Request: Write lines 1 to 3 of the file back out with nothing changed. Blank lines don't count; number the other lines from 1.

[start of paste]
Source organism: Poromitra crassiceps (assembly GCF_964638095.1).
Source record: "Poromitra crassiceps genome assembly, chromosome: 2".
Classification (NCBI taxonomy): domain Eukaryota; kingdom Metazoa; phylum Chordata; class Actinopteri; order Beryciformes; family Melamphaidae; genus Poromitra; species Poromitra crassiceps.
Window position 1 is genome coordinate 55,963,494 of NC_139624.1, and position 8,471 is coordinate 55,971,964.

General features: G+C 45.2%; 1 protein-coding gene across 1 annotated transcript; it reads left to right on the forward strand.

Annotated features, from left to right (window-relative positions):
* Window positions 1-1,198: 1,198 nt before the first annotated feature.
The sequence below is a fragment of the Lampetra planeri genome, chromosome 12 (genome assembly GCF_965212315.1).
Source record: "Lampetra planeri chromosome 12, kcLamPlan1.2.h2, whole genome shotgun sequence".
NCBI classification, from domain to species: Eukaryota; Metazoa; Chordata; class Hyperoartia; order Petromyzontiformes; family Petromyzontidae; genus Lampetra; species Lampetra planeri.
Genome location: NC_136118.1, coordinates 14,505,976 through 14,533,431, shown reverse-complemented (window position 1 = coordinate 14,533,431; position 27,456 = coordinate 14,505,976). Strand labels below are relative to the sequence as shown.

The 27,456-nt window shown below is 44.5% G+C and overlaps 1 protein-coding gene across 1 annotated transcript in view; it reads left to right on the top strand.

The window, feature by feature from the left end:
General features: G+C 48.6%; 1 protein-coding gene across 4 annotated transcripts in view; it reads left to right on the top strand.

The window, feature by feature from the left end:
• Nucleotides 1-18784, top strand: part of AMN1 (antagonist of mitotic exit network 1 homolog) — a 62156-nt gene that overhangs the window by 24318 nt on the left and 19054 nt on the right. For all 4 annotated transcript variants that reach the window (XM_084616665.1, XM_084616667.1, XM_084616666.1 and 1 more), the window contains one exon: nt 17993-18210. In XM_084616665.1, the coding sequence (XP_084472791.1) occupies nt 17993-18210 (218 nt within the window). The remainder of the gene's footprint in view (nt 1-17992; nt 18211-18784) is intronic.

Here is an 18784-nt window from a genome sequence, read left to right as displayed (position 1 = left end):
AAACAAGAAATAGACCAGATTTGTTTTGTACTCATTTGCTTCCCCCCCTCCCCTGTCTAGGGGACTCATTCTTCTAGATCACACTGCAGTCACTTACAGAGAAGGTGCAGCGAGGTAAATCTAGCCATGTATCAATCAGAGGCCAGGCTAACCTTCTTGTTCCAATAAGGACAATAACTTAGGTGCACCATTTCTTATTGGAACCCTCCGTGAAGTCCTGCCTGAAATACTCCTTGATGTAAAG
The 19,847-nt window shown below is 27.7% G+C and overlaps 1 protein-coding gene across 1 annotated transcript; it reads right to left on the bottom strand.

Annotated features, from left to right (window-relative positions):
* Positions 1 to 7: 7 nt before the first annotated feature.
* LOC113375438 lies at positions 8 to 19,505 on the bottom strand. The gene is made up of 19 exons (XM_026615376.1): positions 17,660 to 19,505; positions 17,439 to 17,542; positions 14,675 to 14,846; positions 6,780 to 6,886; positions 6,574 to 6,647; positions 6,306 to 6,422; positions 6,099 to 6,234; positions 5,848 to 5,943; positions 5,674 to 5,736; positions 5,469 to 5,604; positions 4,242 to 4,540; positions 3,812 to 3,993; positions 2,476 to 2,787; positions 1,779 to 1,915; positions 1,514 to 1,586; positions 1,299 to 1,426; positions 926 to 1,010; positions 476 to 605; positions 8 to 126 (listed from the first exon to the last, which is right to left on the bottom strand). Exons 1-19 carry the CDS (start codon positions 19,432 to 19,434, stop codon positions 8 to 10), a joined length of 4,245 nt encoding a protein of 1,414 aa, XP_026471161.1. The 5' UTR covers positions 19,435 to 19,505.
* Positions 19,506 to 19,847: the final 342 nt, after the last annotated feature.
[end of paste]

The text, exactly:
Source organism: Poromitra crassiceps (assembly GCF_964638095.1).
Source record: "Poromitra crassiceps genome assembly, chromosome: 2".
Classification (NCBI taxonomy): domain Eukaryota; kingdom Metazoa; phylum Chordata; class Actinopteri; order Beryciformes; family Melamphaidae; genus Poromitra; species Poromitra crassiceps.